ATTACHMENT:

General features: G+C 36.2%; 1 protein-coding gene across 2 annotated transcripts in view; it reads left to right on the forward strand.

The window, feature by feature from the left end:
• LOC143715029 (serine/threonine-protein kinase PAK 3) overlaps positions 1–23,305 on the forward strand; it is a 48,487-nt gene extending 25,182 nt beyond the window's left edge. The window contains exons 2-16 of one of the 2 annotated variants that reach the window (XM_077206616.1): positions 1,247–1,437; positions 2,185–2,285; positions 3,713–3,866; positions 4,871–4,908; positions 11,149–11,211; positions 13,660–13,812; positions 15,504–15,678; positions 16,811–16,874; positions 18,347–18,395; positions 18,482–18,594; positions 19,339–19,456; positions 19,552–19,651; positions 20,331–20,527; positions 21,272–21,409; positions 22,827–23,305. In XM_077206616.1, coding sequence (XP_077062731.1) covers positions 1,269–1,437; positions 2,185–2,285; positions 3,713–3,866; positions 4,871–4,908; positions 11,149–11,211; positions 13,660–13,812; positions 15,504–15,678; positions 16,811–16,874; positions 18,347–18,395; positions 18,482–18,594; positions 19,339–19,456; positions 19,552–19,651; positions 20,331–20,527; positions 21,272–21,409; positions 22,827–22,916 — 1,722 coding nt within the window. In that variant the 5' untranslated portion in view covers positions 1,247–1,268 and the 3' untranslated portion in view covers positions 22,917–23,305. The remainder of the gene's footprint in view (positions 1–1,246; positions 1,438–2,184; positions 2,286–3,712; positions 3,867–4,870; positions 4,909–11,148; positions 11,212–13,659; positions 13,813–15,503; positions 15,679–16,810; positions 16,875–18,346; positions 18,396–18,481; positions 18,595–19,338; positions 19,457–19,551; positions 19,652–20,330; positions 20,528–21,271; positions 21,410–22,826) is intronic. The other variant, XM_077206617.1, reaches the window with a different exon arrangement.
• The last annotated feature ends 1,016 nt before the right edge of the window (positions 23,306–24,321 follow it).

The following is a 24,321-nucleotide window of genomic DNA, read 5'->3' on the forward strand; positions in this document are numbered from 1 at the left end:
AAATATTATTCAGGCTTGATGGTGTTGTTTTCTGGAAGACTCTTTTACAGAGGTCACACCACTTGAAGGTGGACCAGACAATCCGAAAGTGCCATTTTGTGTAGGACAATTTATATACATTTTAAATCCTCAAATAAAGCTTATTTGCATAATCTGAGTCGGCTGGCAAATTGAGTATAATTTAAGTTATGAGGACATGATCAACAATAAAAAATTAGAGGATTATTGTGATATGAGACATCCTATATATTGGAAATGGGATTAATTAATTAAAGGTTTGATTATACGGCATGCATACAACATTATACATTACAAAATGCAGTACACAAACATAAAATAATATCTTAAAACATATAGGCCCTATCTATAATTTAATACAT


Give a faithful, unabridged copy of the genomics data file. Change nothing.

General features: G+C 36.2%; 1 protein-coding gene across 2 annotated transcripts in view; it reads left to right on the forward strand.

The window, feature by feature from the left end:
• LOC143715029 (serine/threonine-protein kinase PAK 3) overlaps positions 1–23,305 on the forward strand; it is a 48,487-nt gene extending 25,182 nt beyond the window's left edge. The window contains exons 2-16 of one of the 2 annotated variants that reach the window (XM_077206616.1): positions 1,247–1,437; positions 2,185–2,285; positions 3,713–3,866; positions 4,871–4,908; positions 11,149–11,211; positions 13,660–13,812; positions 15,504–15,678; positions 16,811–16,874; positions 18,347–18,395; positions 18,482–18,594; positions 19,339–19,456; positions 19,552–19,651; positions 20,331–20,527; positions 21,272–21,409; positions 22,827–23,305. In XM_077206616.1, coding sequence (XP_077062731.1) covers positions 1,269–1,437; positions 2,185–2,285; positions 3,713–3,866; positions 4,871–4,908; positions 11,149–11,211; positions 13,660–13,812; positions 15,504–15,678; positions 16,811–16,874; positions 18,347–18,395; positions 18,482–18,594; positions 19,339–19,456; positions 19,552–19,651; positions 20,331–20,527; positions 21,272–21,409; positions 22,827–22,916 — 1,722 coding nt within the window. In that variant the 5' untranslated portion in view covers positions 1,247–1,268 and the 3' untranslated portion in view covers positions 22,917–23,305. The remainder of the gene's footprint in view (positions 1–1,246; positions 1,438–2,184; positions 2,286–3,712; positions 3,867–4,870; positions 4,909–11,148; positions 11,212–13,659; positions 13,813–15,503; positions 15,679–16,810; positions 16,875–18,346; positions 18,396–18,481; positions 18,595–19,338; positions 19,457–19,551; positions 19,652–20,330; positions 20,528–21,271; positions 21,410–22,826) is intronic. The other variant, XM_077206617.1, reaches the window with a different exon arrangement.
• The last annotated feature ends 1,016 nt before the right edge of the window (positions 23,306–24,321 follow it).

The following is a 24,321-nucleotide window of genomic DNA, read 5'->3' on the forward strand; positions in this document are numbered from 1 at the left end:
AAATATTATTCAGGCTTGATGGTGTTGTTTTCTGGAAGACTCTTTTACAGAGGTCACACCACTTGAAGGTGGACCAGACAATCCGAAAGTGCCATTTTGTGTAGGACAATTTATATACATTTTAAATCCTCAAATAAAGCTTATTTGCATAATCTGAGTCGGCTGGCAAATTGAGTATAATTTAAGTTATGAGGACATGATCAACAATAAAAAATTAGAGGATTATTGTGATATGAGACATCCTATATATTGGAAATGGGATTAATTAATTAAAGGTTTGATTATACGGCATGCATACAACATTATACATTACAAAATGCAGTACACAAACATAAAATAATATCTTAAAACATATAGGCCCTATCTATAATTTAATACAT